Tips for Understanding Breast Cancer Screenings

There are several factors that can provide an answer to the question of whether or not a woman has breast cancer. Some people have a very low chance of developing the disease because they have no family history, while other women are at an increased risk because they carry cancer-specific genes or a family history.

Multiple screenings are done on women before a doctor provides a breast cancer diagnosis. It sometimes takes multiple tests before breast cancer can be confirmed.

"There is no exact formula for every woman," Dr. Terese Kaske, director of the Gloria Gossard Breast Health Center at Yampa Valley Medical Center, told Steamboat Today.

Most breast cancer screenings include a mammogram or X-ray of the breast, and doctors encourage women to start having these done annually when they reach the age of 40. However, women who have a family history of breast cancer and other factors may be told to begin screenings at a younger age.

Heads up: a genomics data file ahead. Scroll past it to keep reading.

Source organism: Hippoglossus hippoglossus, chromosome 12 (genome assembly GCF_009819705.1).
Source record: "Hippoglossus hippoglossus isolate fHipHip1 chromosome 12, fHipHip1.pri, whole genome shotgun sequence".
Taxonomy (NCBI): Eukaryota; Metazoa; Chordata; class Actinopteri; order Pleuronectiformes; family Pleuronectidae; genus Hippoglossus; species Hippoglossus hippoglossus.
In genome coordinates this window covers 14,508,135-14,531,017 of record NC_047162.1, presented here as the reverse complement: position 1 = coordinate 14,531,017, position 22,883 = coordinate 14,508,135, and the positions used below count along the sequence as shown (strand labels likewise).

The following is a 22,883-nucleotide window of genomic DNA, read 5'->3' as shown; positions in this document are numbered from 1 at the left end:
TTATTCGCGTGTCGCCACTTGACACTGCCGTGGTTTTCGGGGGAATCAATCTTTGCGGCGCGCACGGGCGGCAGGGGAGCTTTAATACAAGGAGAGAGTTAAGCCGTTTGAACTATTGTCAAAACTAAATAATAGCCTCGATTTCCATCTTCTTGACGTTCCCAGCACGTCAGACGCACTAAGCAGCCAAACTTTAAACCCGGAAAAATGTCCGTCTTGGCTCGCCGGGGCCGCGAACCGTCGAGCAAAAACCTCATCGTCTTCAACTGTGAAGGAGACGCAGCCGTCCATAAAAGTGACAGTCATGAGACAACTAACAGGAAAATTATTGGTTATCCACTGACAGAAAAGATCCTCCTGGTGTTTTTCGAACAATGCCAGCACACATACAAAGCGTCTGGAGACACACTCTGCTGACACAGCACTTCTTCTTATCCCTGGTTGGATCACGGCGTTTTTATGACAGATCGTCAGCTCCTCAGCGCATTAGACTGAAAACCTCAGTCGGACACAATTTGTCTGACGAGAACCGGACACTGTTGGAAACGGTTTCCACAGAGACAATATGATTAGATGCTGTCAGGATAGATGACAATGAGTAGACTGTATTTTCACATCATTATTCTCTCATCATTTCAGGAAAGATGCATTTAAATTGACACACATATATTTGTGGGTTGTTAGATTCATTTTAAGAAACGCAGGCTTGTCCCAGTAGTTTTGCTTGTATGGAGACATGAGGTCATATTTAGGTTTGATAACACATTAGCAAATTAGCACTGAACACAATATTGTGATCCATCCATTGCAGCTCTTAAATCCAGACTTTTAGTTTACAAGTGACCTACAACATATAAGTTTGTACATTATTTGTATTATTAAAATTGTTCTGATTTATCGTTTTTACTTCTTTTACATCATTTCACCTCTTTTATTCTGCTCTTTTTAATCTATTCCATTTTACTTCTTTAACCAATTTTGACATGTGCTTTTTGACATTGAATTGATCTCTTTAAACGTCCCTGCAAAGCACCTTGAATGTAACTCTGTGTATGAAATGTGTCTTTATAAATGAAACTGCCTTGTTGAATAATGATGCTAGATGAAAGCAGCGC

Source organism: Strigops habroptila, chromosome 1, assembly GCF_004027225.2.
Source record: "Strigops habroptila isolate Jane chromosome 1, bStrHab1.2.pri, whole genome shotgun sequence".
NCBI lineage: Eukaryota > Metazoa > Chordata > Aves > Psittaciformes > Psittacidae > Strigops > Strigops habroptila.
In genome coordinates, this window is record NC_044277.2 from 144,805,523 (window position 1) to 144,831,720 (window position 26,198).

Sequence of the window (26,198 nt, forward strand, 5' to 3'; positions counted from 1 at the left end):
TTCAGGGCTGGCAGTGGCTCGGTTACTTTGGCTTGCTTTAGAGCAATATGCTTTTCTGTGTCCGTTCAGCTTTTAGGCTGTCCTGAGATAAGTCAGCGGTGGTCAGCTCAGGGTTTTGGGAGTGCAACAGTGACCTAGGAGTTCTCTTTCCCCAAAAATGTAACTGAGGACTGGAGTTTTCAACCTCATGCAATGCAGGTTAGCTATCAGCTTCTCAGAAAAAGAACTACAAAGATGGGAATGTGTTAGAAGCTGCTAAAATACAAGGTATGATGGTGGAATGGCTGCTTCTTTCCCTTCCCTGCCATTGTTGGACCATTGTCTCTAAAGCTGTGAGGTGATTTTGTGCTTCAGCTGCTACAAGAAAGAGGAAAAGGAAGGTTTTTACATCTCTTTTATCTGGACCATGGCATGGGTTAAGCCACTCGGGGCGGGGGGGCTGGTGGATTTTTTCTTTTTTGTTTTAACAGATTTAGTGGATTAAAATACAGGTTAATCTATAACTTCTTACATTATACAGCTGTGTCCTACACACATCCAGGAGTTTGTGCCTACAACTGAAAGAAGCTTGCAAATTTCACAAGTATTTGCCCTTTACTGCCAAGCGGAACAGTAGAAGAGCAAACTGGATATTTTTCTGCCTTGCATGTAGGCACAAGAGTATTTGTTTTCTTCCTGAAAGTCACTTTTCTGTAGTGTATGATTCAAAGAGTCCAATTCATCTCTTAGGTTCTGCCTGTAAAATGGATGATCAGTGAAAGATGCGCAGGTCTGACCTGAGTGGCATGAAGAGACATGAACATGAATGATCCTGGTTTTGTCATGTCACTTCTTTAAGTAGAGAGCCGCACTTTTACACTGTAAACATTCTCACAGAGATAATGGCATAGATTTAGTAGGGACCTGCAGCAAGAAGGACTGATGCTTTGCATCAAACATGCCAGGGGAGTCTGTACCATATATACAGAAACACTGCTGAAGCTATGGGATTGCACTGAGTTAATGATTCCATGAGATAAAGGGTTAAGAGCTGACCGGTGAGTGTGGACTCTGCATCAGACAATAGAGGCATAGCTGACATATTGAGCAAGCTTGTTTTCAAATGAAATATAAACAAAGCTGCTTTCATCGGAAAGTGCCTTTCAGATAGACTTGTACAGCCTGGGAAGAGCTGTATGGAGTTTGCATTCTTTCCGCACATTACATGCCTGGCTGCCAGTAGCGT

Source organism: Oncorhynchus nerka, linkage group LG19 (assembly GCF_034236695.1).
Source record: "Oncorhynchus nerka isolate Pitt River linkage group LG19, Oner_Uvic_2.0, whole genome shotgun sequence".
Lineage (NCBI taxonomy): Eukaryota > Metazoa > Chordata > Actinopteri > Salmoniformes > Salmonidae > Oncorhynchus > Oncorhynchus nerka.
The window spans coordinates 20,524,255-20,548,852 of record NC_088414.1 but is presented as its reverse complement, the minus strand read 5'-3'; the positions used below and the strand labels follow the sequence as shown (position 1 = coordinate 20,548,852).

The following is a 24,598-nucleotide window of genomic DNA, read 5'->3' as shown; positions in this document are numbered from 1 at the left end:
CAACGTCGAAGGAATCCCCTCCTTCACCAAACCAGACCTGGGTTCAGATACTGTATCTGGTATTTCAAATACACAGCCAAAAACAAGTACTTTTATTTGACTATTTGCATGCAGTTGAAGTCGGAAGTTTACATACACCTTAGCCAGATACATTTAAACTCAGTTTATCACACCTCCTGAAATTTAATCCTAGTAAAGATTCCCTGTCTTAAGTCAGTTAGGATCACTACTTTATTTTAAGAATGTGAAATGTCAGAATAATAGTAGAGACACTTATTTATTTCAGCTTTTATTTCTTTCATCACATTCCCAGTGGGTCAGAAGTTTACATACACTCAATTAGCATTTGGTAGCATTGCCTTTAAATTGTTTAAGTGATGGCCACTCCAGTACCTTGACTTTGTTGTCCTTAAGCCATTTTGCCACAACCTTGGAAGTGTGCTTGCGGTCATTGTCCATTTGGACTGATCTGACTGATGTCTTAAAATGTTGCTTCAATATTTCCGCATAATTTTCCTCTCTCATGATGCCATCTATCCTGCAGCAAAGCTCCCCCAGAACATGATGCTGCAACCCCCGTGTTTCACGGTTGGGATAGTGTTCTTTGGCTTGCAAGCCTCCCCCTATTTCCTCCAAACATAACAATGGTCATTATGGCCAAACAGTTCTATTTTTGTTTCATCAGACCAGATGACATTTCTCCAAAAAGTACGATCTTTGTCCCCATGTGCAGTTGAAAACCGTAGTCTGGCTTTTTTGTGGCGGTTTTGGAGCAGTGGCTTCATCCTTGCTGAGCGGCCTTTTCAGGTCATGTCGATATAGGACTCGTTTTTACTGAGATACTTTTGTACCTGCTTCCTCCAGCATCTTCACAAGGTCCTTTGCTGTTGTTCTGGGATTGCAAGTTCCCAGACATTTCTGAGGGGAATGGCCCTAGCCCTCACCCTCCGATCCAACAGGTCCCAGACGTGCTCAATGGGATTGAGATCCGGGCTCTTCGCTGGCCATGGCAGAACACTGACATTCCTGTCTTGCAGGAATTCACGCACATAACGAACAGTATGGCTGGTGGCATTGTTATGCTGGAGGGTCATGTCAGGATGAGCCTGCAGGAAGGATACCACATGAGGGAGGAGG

If the results of a mammogram are abnormal, the lump may be benign, premalignant or cancerous. According to the National Cancer Institute, women who have abnormal results should have a follow-up test done.

Women should do monthly self examinations to check for breast changes. These alterations may include lumps in the breast or underarm, a change in the size of the breast, inverted nipples, nipple discharge or welling on the skin, areola or nipple. Self exams can help with early detection and improve the chances that treatment will eradicate the disease.

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